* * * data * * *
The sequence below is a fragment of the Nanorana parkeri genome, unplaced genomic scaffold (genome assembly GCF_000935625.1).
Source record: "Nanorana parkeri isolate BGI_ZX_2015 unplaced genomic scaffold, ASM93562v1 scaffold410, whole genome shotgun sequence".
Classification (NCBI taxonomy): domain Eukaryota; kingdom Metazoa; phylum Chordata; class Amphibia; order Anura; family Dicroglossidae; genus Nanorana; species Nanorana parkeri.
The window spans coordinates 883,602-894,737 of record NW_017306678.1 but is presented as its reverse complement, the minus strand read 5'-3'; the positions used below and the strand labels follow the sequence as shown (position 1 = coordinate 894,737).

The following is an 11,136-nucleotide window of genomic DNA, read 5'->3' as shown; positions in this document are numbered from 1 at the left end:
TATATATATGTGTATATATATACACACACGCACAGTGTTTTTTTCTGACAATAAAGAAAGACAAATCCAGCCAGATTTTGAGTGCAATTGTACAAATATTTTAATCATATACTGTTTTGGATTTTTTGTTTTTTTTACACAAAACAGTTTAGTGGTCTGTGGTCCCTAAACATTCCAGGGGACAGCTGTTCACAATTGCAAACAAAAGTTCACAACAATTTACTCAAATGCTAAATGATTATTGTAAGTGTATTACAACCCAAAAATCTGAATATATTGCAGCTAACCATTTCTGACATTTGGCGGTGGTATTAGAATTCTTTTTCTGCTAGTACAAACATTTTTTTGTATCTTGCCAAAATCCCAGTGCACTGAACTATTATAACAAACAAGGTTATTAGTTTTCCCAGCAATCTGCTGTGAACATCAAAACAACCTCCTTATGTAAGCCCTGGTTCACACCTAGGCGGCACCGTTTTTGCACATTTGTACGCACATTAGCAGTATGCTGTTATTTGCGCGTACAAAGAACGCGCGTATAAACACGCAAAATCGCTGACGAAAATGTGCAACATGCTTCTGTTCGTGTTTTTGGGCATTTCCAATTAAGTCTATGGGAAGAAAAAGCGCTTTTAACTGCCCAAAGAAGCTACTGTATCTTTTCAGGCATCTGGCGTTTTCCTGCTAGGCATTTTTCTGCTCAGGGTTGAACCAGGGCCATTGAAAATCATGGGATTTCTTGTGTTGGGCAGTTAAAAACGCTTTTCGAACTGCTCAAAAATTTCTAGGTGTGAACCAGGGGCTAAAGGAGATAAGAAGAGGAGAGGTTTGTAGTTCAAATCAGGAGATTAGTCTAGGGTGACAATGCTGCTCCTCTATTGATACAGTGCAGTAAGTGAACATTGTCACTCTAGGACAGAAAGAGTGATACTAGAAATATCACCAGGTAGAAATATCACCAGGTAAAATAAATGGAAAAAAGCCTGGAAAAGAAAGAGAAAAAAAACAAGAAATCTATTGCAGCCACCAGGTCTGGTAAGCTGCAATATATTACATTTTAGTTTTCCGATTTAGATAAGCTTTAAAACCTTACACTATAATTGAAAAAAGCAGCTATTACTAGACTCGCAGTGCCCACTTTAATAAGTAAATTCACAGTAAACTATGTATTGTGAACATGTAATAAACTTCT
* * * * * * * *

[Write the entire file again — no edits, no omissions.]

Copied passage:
The sequence below is a fragment of the Nanorana parkeri genome, unplaced genomic scaffold (genome assembly GCF_000935625.1).
Source record: "Nanorana parkeri isolate BGI_ZX_2015 unplaced genomic scaffold, ASM93562v1 scaffold410, whole genome shotgun sequence".
Classification (NCBI taxonomy): domain Eukaryota; kingdom Metazoa; phylum Chordata; class Amphibia; order Anura; family Dicroglossidae; genus Nanorana; species Nanorana parkeri.
The window spans coordinates 883,602-894,737 of record NW_017306678.1 but is presented as its reverse complement, the minus strand read 5'-3'; the positions used below and the strand labels follow the sequence as shown (position 1 = coordinate 894,737).

The following is an 11,136-nucleotide window of genomic DNA, read 5'->3' as shown; positions in this document are numbered from 1 at the left end:
TATATATATGTGTATATATATACACACACGCACAGTGTTTTTTTCTGACAATAAAGAAAGACAAATCCAGCCAGATTTTGAGTGCAATTGTACAAATATTTTAATCATATACTGTTTTGGATTTTTTGTTTTTTTTACACAAAACAGTTTAGTGGTCTGTGGTCCCTAAACATTCCAGGGGACAGCTGTTCACAATTGCAAACAAAAGTTCACAACAATTTACTCAAATGCTAAATGATTATTGTAAGTGTATTACAACCCAAAAATCTGAATATATTGCAGCTAACCATTTCTGACATTTGGCGGTGGTATTAGAATTCTTTTTCTGCTAGTACAAACATTTTTTTGTATCTTGCCAAAATCCCAGTGCACTGAACTATTATAACAAACAAGGTTATTAGTTTTCCCAGCAATCTGCTGTGAACATCAAAACAACCTCCTTATGTAAGCCCTGGTTCACACCTAGGCGGCACCGTTTTTGCACATTTGTACGCACATTAGCAGTATGCTGTTATTTGCGCGTACAAAGAACGCGCGTATAAACACGCAAAATCGCTGACGAAAATGTGCAACATGCTTCTGTTCGTGTTTTTGGGCATTTCCAATTAAGTCTATGGGAAGAAAAAGCGCTTTTAACTGCCCAAAGAAGCTACTGTATCTTTTCAGGCATCTGGCGTTTTCCTGCTAGGCATTTTTCTGCTCAGGGTTGAACCAGGGCCATTGAAAATCATGGGATTTCTTGTGTTGGGCAGTTAAAAACGCTTTTCGAACTGCTCAAAAATTTCTAGGTGTGAACCAGGGGCTAAAGGAGATAAGAAGAGGAGAGGTTTGTAGTTCAAATCAGGAGATTAGTCTAGGGTGACAATGCTGCTCCTCTATTGATACAGTGCAGTAAGTGAACATTGTCACTCTAGGACAGAAAGAGTGATACTAGAAATATCACCAGGTAGAAATATCACCAGGTAAAATAAATGGAAAAAAGCCTGGAAAAGAAAGAGAAAAAAAACAAGAAATCTATTGCAGCCACCAGGTCTGGTAAGCTGCAATATATTACATTTTAGTTTTCCGATTTAGATAAGCTTTAAAACCTTACACTATAATTGAAAAAAGCAGCTATTACTAGACTCGCAGTGCCCACTTTAATAAGTAAATTCACAGTAAACTATGTATTGTGAACATGTAATAAACTTCT